Members of the St. James African Methodist Episcopal Church in Thorofare, New Jersey, who shut out their newly appointed Pastor, Ratona Stokes-Robinson, from preaching at the pulpit inside the building since June, reportedly because of her sex, finally relented on Sunday and allowed her inside.
Robinson’s acceptance by the church was announced by The Christian Recorder, the AME’s official newspaper. Her controversial embrace by the church happened under the watchful eyes of Bishop Julius H. McAllister, Sr., presiding prelate of the First Episcopal District of the AME Church, Connectional Women in Ministry President Dr. Erika Crawford as well as Presiding Elder R. Christopher Wade of the Camden-Trenton District of the New Jersey Annual Conference.
"Let us forget about ourselves and concentrate on Him and worship today,” McAllister told the congregation Sunday.
Robinson then preached from Psalm 116 which reads in part: “I love the Lord, because he hath heard my voice and my supplications. Because he hath inclined his ear unto me, therefore will I call upon him as long as I live.”
She told the congregation that she “wrestled” with the Scripture all week.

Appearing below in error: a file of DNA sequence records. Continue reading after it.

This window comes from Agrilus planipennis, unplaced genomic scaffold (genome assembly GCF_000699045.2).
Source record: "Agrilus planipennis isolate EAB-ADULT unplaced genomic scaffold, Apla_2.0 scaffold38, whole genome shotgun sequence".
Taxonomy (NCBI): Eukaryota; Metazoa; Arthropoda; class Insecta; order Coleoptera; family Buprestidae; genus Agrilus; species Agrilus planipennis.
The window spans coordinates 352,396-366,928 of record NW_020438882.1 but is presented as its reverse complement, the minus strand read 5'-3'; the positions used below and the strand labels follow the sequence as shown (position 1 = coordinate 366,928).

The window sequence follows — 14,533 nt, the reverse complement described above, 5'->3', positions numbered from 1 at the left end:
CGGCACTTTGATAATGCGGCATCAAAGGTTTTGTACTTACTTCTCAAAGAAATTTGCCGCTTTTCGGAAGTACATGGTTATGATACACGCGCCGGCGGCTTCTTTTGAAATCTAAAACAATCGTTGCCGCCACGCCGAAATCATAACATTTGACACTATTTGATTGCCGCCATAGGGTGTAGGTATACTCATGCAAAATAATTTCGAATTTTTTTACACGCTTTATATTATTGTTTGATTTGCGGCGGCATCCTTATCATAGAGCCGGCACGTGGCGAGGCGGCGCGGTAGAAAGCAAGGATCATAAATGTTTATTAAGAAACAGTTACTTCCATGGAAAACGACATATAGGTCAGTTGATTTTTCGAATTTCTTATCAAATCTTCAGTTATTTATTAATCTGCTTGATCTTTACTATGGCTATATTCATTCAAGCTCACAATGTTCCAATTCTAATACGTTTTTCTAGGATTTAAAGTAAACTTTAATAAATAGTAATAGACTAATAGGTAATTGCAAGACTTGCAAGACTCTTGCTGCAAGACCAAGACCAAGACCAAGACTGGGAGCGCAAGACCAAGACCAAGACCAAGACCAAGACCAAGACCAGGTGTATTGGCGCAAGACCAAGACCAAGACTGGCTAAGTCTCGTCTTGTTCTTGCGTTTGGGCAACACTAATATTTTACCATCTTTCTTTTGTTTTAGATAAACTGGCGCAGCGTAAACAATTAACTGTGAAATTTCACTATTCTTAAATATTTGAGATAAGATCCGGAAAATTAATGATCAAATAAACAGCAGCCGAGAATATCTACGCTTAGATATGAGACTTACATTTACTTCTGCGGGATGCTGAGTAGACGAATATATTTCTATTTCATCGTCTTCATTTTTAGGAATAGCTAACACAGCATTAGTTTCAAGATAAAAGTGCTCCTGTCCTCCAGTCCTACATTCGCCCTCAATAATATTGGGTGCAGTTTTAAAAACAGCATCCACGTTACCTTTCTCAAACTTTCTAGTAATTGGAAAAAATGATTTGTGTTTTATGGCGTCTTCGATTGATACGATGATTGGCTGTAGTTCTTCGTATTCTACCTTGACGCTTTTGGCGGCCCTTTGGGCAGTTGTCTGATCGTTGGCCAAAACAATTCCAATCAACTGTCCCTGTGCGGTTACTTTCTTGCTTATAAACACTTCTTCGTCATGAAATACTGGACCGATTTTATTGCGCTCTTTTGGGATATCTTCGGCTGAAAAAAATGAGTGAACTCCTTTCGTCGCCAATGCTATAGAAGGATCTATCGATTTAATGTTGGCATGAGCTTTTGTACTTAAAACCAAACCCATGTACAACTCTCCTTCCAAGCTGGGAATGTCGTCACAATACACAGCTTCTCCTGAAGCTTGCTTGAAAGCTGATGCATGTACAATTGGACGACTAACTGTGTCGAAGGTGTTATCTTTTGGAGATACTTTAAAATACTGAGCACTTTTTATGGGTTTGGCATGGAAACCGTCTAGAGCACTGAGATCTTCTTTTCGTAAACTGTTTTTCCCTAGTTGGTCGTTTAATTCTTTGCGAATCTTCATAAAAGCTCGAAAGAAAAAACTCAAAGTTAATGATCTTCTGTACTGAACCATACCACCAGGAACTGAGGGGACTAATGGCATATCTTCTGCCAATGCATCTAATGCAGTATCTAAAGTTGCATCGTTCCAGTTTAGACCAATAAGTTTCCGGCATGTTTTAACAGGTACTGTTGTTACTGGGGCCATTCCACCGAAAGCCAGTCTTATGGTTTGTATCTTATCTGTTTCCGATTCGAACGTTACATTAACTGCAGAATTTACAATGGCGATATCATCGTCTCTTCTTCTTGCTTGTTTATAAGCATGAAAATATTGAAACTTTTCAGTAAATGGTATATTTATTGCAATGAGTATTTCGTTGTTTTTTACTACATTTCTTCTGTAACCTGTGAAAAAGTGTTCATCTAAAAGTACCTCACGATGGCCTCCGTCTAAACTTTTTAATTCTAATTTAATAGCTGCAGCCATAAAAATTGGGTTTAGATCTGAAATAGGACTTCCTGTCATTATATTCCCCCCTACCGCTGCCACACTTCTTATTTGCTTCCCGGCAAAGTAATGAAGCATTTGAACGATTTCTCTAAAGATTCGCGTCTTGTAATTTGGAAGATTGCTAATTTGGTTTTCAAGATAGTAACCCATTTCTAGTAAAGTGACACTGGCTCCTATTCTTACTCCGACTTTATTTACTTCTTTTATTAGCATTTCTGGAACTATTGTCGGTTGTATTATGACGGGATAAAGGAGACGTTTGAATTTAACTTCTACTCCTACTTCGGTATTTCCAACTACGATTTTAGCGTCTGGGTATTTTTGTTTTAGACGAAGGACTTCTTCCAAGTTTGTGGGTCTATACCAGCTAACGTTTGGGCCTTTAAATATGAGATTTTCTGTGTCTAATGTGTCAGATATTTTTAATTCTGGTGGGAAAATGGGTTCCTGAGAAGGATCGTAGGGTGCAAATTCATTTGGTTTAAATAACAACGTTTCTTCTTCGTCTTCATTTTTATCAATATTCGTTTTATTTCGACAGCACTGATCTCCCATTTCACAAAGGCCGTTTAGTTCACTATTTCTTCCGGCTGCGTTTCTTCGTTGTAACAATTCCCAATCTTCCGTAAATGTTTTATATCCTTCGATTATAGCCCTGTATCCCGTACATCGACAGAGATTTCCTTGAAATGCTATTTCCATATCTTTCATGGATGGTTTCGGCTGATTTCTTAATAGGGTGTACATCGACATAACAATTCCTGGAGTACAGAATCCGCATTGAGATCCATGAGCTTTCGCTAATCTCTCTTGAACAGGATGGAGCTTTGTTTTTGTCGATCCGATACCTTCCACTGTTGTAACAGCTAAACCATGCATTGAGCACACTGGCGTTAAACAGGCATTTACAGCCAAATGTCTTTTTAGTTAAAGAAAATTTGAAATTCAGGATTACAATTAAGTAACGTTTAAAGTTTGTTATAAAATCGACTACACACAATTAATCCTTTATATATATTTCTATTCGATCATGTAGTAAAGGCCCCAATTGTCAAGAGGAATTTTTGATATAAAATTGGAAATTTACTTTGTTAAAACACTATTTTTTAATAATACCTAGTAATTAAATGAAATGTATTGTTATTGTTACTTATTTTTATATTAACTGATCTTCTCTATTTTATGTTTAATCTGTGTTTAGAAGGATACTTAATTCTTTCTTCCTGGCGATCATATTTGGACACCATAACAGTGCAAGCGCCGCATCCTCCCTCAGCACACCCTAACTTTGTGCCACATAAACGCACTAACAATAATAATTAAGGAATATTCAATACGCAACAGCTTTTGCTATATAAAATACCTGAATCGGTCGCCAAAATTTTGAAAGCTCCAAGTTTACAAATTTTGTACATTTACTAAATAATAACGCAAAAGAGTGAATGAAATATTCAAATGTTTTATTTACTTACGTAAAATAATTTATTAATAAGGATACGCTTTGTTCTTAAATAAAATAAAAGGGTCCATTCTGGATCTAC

When Robinson was done with her sermon McAllister said “God has spoken.”
“We are indeed a liberated and reconciled people. That is what we are about. That is what we stand for. That is what we preach. That is what we pray. That is what we sing,” he said to a smattering of applause.
Since her appointment on June 20, the church officials had withheld the keys to the church building as well as her salary, forcing Robinson to preach outside the building until a week ago when a group of prominent women leaders in the AME church publicly protested the situation.
“Imagine all of this is happening to you because you are a WOMAN! Yes, the members have declared they do not want a woman as their Pastor and that’s why she’s been locked out! I didn’t have to imagine, I watched this happen today and my heart hurts,” Orsella Hughes, the pastor of Allen Chapel AME Church - Hartford and executive director of the Prosperity Foundation in New Haven, Connecticut lamented.
The Connectional AME Women in Ministry, the official professional organization for women pursuing excellence in ministry in the AME Church, also acknowledged the situation in a statement.
“As we celebrate a woman as President of the Bishops’ Council, a woman as President of the General Officers Council, a woman as President of the Presiding Elders’ Council, and an all-woman Executive Board of the National Council of Churches (USA), we are greatly distressed to hear of women in ministry concurrently being oppressed by systematic strongholds and discriminatory behavior,” the group said.
Along with being allowed access to the church facilities, AME officials also instructed leaders in the congregation to Robinson retroactively for the period during which access to the church was withheld.